Over on Newsmax’s YouTube page, a recent video features Arizona GOP Chair Kelli Ward saying that the election “has been attempted to be stolen from President Trump.” There’s another video with Dinesh D’Souza once again explicitly calling for state legislatures to overturn the result. There’s also recently pardoned Roger Stone saying “there’s not only compelling but overwhelming evidence of voter fraud at two levels. Old fashioned ‘urban-type’ fraud of manipulating ballots . . . And then there appears to be very substantial evidence of cyber manipulation of the vote.”
This last claim is in direct and explicit violation of YouTube’s stated ban on information that claims a presidential candidate won the election due to widespread software glitches.
None of this is “news” in any meaningful way and all the videos remain on YouTube’s site without issue.
And the story is the same on other pages that don’t even pretend to be news.
Ali Alexander né Akbar, the scam artist who has been at the center of the “Stop the Steal” effort, has a YouTube page which features documentary-style footage of him appearing at rallies demanding that the election be overturned. Two months ago Ali released a video that analyzes Joe Biden’s body language to diagnose him with Parkinson’s Disease. It has been viewed half a million times. I will not link to it.
You may remember Eric Metaxas—the MAGA Scholar who, after a revelation from the Angel of Doral, discovered that his biblical purpose is to get fabulously wealthy fabricating lie upon lie in service of an Orange Idol. He’s also spreading the Word on YouTube. On Metaxas’s page he aired Sidney Powell discussing the systemic fraud in the Dominion machines as well as several videos promoting his “Jericho March” to “pray, fast, and march until the walls of voter fraud and corruption fall down and the American people are allowed to see the truth about this election.”
It doesn’t appear that voter fraud charlatan and attorney Lin Wood has a YouTube page like Ali and Eric, but in searching for his page one of the first links I came across was “Cubbies Edits.”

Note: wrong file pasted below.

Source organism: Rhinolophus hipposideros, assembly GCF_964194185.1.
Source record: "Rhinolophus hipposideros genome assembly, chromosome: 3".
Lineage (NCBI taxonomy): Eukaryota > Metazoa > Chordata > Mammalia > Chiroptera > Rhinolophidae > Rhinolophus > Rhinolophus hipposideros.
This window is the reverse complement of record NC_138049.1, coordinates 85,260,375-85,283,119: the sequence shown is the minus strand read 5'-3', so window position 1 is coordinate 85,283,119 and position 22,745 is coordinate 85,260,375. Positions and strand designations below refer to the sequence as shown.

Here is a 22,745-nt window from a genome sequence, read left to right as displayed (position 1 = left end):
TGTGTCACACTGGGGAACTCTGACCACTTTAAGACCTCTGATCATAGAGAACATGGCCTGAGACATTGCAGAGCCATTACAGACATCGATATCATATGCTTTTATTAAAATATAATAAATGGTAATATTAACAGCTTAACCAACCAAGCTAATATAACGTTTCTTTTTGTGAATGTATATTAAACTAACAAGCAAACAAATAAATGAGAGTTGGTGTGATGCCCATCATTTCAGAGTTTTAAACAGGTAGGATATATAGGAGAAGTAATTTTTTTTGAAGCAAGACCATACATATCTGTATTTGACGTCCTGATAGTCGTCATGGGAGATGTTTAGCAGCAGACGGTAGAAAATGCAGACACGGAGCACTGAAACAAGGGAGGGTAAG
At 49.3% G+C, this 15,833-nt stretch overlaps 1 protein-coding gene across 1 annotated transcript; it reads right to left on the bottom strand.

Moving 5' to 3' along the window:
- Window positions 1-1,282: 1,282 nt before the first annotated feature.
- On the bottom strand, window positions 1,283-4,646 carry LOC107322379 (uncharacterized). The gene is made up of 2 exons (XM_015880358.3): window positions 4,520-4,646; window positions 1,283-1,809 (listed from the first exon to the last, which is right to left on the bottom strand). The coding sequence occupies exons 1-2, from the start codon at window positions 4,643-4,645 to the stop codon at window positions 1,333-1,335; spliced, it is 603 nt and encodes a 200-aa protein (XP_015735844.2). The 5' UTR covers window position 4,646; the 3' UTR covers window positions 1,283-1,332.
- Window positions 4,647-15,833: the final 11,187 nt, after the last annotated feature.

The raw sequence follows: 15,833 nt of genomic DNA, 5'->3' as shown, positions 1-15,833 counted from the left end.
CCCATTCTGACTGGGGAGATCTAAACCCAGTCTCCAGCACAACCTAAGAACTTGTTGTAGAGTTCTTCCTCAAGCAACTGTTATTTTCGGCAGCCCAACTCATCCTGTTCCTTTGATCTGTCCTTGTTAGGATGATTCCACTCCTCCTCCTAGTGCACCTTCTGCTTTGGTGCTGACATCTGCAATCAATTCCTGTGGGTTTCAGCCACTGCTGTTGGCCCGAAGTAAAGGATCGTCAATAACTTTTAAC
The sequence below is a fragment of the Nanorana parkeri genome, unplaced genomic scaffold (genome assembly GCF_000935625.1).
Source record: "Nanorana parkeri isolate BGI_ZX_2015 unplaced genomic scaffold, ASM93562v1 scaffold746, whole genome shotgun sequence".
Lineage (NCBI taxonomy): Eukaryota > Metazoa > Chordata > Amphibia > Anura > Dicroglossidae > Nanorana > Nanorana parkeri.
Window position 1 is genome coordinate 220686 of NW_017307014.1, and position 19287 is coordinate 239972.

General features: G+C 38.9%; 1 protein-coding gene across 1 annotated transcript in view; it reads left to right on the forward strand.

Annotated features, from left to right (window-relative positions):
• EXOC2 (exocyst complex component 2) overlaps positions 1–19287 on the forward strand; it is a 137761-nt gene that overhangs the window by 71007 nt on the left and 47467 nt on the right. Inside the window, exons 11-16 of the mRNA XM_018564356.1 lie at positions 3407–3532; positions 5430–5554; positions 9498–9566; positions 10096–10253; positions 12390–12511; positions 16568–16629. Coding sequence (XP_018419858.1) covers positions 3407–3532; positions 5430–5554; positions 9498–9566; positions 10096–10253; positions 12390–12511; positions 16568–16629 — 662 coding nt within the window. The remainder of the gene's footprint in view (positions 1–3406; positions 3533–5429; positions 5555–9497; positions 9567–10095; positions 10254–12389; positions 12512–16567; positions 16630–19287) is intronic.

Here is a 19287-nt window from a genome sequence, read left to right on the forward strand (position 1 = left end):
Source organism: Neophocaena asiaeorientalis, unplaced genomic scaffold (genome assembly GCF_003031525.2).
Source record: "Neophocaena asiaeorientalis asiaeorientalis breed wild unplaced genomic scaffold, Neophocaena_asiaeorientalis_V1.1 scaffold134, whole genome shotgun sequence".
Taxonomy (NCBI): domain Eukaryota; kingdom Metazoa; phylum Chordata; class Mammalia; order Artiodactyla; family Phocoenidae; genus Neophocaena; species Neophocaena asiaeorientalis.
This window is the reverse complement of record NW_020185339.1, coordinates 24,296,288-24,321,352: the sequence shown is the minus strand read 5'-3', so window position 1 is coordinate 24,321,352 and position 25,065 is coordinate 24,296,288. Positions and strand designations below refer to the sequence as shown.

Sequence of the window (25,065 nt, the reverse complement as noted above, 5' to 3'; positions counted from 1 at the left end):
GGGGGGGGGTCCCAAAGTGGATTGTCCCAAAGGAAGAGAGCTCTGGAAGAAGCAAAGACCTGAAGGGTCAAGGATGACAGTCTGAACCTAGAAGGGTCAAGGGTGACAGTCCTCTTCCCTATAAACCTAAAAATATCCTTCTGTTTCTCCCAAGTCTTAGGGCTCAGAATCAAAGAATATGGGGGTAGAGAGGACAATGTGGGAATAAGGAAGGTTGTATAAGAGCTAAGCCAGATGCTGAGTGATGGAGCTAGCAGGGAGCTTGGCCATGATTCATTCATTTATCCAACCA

Cubbies entire account appears dedicated to fabricated voter fraud claims.
Here is the deal:
I found all of the above videos with almost no effort whatsoever. I barely had to sift through anything. It did not take a fancy machine-learning algorithm or a team of low-paid moderators in a cubicle farm to find this content. I spent a few minutes on YouTube looking in the most obvious places imaginable and found copious election disinformation.
A thousand conspiracies have bloomed on YouTube and given the sheer scale of the problem and the political and free speech considerations at play, there is absolutely no conceivable way that YouTube is going to stamp this out. Even if they tried. Though, just between us, they don’t seem to be trying that hard.
Or maybe the better way to put it is: They seem to be trying just hard enough to be able to put out a press release saying, See? We tried! But most definitely not hard enough to actually cause any disruptions to the status quo.
And titrating that exact level of effort—enough to look good, but not enough to do anything—can cause all sorts of distortions at the quantum level.
For instance, far-right provocateur Tim Pool tweeted that in a YouTube moderator clarified to him that he can still say “Trump actually won.” Or “the election was stolen.” Or that there was “widespread fraud” you just can’t say all of those things together.
The problem here isn’t the platform. Or rather, it isn’t just the platform. YouTube is only as good as people will let it be.
The two big problems are both with people. The people who have an endless appetite for this garbage because they have abandoned the burdens of citizenship in favor of partisan onanism. And the people who have decided that spreading lies for profit is a respectable way to make a living.
Neither of these things are being resolved by a YouTube blog post and some spot checking based on crowdsourced complaints.
There are some things YouTube can do—and don’t get me wrong these changes are good. “Limiting the reach of borderline content.” “Surfacing authoritative information.” These are good and necessary steps.
But as Dr. Ian Malcolm would say: Life finds a way. On the internet, you can just replace “life” with “lies” and get the same result.
Election lies are still finding a way right now on YouTube.
And they are finding it quite easily indeed.